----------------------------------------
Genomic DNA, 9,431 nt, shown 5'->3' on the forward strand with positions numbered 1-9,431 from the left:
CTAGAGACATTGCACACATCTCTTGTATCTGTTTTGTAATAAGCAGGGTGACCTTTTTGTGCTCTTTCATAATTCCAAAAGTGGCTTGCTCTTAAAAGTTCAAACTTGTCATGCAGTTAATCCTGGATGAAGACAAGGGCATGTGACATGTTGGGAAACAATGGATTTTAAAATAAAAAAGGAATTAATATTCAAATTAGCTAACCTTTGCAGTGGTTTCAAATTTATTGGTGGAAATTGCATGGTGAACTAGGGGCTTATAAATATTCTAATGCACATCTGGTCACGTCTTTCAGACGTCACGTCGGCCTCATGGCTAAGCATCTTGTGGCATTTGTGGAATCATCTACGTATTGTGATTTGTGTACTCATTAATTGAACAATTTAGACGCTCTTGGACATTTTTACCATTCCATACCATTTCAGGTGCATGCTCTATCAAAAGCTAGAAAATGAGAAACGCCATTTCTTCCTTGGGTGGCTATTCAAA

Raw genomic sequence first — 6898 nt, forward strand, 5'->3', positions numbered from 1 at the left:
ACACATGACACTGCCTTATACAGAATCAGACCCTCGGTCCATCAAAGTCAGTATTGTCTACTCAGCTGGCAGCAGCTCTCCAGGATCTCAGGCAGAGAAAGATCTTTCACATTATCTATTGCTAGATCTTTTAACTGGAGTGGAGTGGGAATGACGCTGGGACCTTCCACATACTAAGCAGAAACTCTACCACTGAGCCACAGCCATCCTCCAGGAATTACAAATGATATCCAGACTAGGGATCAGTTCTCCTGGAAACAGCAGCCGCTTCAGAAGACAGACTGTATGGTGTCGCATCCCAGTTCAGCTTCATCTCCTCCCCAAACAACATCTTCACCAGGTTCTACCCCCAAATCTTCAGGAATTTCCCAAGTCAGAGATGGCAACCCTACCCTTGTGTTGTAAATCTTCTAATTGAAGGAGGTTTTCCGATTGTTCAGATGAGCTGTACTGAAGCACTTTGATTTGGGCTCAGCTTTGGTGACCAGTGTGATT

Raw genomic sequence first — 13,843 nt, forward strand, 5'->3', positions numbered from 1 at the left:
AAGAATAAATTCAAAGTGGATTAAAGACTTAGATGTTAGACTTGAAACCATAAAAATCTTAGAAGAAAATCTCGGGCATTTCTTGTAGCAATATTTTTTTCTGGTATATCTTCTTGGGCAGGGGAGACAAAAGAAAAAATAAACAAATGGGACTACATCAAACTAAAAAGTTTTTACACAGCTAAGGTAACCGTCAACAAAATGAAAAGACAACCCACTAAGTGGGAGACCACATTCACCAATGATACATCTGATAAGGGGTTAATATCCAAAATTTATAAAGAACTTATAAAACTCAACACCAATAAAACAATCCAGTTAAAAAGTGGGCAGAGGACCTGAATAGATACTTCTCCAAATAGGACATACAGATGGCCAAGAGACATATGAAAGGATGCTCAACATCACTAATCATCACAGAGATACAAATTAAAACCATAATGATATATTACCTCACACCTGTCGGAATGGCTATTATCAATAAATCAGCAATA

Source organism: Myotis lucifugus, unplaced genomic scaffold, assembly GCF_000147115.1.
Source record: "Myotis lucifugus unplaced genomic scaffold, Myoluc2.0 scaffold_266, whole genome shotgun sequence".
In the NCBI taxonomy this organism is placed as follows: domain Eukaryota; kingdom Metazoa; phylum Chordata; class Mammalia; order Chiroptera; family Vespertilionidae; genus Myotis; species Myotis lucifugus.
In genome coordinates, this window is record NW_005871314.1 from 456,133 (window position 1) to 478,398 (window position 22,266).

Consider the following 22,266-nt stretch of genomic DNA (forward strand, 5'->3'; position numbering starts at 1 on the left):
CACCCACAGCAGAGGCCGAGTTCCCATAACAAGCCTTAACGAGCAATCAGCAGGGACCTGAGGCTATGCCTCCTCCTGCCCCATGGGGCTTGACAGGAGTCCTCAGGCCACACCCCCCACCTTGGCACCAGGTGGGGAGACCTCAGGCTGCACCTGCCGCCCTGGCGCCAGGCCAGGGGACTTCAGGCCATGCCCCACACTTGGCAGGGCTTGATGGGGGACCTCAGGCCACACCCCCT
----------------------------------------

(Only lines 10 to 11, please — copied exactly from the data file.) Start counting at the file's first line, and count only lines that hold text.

In genome coordinates, this window is record NW_005871314.1 from 456,133 (window position 1) to 478,398 (window position 22,266).

Consider the following 22,266-nt stretch of genomic DNA (forward strand, 5'->3'; position numbering starts at 1 on the left):